It took some years, but activists have pushed the governor to raise the age. But is it enough?

This week, New York State Gov. Andrew Cuomo announced that the Raise the Age law went into effect. The legislation removes 16 year olds who have committed a crime from the adult criminal justice system and places them in age-appropriate facilities. Those held on Rikers Island were transferred to juvenile detention centers in the five boroughs.

Cuomo called the new legislation the end of an era of unfair practices against the state’s youth offenders.

“By raising the age of criminal responsibility, New York is putting an end to an injustice that falls disproportionately on people of color and once again proving that we are the progressive beacon for the nation,” said Cuomo in a statement. “In New York, we will never stop fighting for a more equal and more just society for all.”

New York State Assembly Speaker Carl Heastie said he made Raise the Age and criminal justice reform a top priority, and this week’s news pushes his agenda along.

“Evidence shows that 16 and 17 year olds should not be treated the same as adults—in the courts or in our prisons,” said Heastie in a statement. “Passing this legislation and removing youth from Rikers are significant steps that give young people a second chance to grow up and pursue meaningful rehabilitation for nonviolent mistakes without forfeiting their futures.”

Teens were transferred from Rikers Island to the newly renovated Horizon Juvenile Detention Center. At Horizon, the teens will allegedly have better access to services such as education and counseling. New York City Mayor Bill de Blasio’s administration also invested $8 million in programs such as case expediting, supervised release and intensive mentorship in the hopes of reduces recidivism.

Capital funding in the amount of $329 million was dedicated to upgrading juvenile facilities for Raise the Age. More than $100 million was devoted to the work at Crossroads and Horizon, two detention facilities run by the Administration for Children’s Services.

The Raise the Age NY campaign, made up of dozens of diverse organizations around the state, released a statement celebrating the new law going into effect.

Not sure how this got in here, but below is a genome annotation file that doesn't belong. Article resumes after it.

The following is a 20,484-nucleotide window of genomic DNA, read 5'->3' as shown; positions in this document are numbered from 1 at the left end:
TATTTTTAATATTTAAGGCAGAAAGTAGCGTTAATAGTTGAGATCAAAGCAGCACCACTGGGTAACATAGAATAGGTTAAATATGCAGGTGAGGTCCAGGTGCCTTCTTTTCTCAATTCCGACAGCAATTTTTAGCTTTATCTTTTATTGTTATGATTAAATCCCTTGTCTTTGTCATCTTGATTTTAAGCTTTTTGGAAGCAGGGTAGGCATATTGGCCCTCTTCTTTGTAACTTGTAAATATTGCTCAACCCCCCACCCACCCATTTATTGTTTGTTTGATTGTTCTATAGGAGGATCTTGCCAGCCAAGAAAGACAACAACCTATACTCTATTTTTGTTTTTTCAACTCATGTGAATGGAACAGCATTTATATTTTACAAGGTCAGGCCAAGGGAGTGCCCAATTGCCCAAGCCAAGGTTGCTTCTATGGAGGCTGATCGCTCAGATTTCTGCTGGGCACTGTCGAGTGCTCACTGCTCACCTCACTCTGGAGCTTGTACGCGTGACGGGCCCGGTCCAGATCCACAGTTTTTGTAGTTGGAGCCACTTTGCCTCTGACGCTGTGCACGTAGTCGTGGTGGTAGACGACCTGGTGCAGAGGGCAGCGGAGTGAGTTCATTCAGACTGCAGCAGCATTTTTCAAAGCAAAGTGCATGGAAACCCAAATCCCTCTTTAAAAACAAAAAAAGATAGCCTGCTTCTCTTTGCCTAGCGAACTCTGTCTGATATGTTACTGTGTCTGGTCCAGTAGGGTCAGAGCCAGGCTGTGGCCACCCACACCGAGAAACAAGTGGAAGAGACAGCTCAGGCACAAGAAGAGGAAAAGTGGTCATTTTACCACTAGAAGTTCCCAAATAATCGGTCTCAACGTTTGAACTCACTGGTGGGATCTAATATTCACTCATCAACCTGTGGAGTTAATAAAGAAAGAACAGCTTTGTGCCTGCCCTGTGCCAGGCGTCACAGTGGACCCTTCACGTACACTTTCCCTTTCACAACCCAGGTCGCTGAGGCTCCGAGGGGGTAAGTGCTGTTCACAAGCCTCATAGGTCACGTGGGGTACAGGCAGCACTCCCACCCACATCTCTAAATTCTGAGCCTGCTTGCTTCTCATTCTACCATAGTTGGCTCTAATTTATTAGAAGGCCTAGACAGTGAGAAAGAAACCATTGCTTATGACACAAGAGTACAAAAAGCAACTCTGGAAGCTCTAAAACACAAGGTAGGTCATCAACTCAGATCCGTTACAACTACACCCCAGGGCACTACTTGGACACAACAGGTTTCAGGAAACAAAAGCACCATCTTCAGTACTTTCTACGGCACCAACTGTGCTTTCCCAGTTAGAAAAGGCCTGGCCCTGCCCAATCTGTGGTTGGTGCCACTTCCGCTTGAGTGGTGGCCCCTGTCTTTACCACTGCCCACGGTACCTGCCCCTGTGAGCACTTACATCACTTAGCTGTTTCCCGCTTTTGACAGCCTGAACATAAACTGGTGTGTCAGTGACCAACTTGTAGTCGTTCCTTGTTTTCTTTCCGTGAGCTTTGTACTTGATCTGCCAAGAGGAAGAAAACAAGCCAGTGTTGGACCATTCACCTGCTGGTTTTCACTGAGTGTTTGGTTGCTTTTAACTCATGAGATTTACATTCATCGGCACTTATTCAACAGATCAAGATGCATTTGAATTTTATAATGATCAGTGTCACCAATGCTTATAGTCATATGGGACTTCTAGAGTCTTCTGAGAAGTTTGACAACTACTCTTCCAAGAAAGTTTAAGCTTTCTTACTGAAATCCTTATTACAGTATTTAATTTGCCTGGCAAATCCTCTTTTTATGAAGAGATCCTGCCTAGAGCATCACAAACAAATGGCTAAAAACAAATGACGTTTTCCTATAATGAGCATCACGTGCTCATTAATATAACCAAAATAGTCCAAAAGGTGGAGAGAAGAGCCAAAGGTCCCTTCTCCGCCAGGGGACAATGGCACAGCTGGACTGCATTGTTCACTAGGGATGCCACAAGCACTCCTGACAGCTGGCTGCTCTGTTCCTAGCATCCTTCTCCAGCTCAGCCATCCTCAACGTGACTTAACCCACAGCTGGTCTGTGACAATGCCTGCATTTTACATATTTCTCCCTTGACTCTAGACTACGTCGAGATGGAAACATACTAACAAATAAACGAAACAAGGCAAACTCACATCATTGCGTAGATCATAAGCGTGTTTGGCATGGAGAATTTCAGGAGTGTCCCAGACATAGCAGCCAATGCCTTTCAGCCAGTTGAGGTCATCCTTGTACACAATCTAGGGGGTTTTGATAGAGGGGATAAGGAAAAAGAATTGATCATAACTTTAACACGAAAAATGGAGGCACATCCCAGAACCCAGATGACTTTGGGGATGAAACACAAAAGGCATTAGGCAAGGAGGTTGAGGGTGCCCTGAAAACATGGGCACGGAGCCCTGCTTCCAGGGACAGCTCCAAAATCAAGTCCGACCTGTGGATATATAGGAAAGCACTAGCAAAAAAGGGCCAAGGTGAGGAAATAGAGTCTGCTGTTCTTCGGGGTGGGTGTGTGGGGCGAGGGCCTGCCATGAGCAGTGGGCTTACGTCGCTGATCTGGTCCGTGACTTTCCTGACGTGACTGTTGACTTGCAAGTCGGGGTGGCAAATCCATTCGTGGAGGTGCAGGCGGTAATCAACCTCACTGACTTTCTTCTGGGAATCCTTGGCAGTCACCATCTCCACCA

“We celebrate our shared victory to raise the age of juvenile accountability in New York State, to require parents be notified of their adolescent’s arrest, to process youth in courts intended to meet their developmental needs, to house youth in settings that keep them safe and to permit more young people to move forward without the burden of adult criminal records,” read Raise the Age’s statement. “We are proud that our work together has transformed the juvenile justice system for thousands of youth and families throughout New York State.”

Part of Raise the Age’s implementation involved New York City Mayor Bill de Blasio’s administration completing the overhaul of the Horizon facility, including the reconstruction of housing units, intake, administrative facilities, staff service areas and upgraded recreational areas as well as new building systems. Horizon will also offer ACS program counselors, correction officers and DOE staff. Over the next 18 months, the Department of Corrections will gradually phase out correction officers and ACS will take over administration of the facility completely.

But although this development is seen as an improvement and should be celebrated, New York City Council Member Rory Lancman, chair of the Committee on the Justice System, said corrections officers shouldn’t be anywhere near the new facilities for teens.

“While Raise the Age is critical reform for New York’s criminal justice system, I have serious concerns that the city’s use of DOC staff in juvenile correction facilities will fundamentally undermine goals and spirit of this landmark legislation,” said Lancman. “Officers trained in adult jails should not be supervising kids.”

Lancman’s sentiments were shared by Corrections Officers Benevolent Association President Elias Husamudeen. He told the AmNews that correction officers support the spirit and intent of the Rage the Age legislation, but the actual practice left something to be desired.

“The corrections officers should not be involved with this effort in any way shape or form to make this happen,” Husamudeen said. “Since they’ve been there, we’ve had more than 10 incidents of fights and use of force by corrections officers and attacks they were unprepared for. Currently, the place is still under construction inside and out.”

Husamudeen said taking the young inmates off Rikers but bringing the corrections officers with them was just “changing the ZIP code.” He wants Horizon to be staffed with mental health workers, youth development counselors and other kinds of counselors. He said the corrections offices are the only ones there on top of construction not being finished at Horizon.

“And because everybody wanted to be able to put out a press release and brag that we are not a state that tries 16 and 17 year olds as adults, but not actually paying attention to the people the law was made for,” said Husamudeen.

Nevertheless, officials such as New York State Lieutenant Gov. Kathy Hochul praised the Raise the Age legislation as a rebuke of President Donald Trump’s agenda.

“New York is leading the nation with our bold progressive agenda, while the Trump administration and Republicans in Washington continue to threaten our progress and our values,” stated Hochul. “Now we must extend justice and fairness to those who are held before trial simply because they cannot make bail. We will continue to fight to ensure that people of color and individuals in high-needs communities are given equal opportunities to live their lives to the fullest.”